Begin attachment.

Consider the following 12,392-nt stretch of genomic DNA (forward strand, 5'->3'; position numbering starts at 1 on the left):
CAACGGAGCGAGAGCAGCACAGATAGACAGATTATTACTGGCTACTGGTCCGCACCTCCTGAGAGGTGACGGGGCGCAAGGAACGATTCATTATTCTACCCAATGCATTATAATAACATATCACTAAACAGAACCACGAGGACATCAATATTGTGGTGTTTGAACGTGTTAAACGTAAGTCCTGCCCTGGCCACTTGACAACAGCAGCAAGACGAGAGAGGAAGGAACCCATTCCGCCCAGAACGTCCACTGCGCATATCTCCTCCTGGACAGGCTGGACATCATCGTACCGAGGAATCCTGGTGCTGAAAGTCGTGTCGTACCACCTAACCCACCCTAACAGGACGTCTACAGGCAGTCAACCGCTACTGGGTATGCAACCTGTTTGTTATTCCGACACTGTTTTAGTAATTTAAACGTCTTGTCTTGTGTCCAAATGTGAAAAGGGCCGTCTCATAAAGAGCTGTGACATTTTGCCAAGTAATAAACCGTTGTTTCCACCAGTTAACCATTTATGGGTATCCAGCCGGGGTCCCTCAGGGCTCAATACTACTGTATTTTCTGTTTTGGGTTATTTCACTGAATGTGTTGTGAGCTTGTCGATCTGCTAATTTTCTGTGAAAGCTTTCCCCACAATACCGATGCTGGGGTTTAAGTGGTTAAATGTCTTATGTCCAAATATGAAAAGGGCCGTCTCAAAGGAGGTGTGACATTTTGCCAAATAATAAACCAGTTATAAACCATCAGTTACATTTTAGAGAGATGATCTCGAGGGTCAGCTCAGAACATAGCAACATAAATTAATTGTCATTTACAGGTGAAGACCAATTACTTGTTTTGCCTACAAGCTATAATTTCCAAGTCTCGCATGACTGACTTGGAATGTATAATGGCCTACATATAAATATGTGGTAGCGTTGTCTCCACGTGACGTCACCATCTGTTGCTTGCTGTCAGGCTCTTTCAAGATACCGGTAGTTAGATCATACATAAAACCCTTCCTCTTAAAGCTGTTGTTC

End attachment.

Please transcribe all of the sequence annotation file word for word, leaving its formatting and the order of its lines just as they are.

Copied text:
Consider the following 12,392-nt stretch of genomic DNA (forward strand, 5'->3'; position numbering starts at 1 on the left):
CAACGGAGCGAGAGCAGCACAGATAGACAGATTATTACTGGCTACTGGTCCGCACCTCCTGAGAGGTGACGGGGCGCAAGGAACGATTCATTATTCTACCCAATGCATTATAATAACATATCACTAAACAGAACCACGAGGACATCAATATTGTGGTGTTTGAACGTGTTAAACGTAAGTCCTGCCCTGGCCACTTGACAACAGCAGCAAGACGAGAGAGGAAGGAACCCATTCCGCCCAGAACGTCCACTGCGCATATCTCCTCCTGGACAGGCTGGACATCATCGTACCGAGGAATCCTGGTGCTGAAAGTCGTGTCGTACCACCTAACCCACCCTAACAGGACGTCTACAGGCAGTCAACCGCTACTGGGTATGCAACCTGTTTGTTATTCCGACACTGTTTTAGTAATTTAAACGTCTTGTCTTGTGTCCAAATGTGAAAAGGGCCGTCTCATAAAGAGCTGTGACATTTTGCCAAGTAATAAACCGTTGTTTCCACCAGTTAACCATTTATGGGTATCCAGCCGGGGTCCCTCAGGGCTCAATACTACTGTATTTTCTGTTTTGGGTTATTTCACTGAATGTGTTGTGAGCTTGTCGATCTGCTAATTTTCTGTGAAAGCTTTCCCCACAATACCGATGCTGGGGTTTAAGTGGTTAAATGTCTTATGTCCAAATATGAAAAGGGCCGTCTCAAAGGAGGTGTGACATTTTGCCAAATAATAAACCAGTTATAAACCATCAGTTACATTTTAGAGAGATGATCTCGAGGGTCAGCTCAGAACATAGCAACATAAATTAATTGTCATTTACAGGTGAAGACCAATTACTTGTTTTGCCTACAAGCTATAATTTCCAAGTCTCGCATGACTGACTTGGAATGTATAATGGCCTACATATAAATATGTGGTAGCGTTGTCTCCACGTGACGTCACCATCTGTTGCTTGCTGTCAGGCTCTTTCAAGATACCGGTAGTTAGATCATACATAAAACCCTTCCTCTTAAAGCTGTTGTTC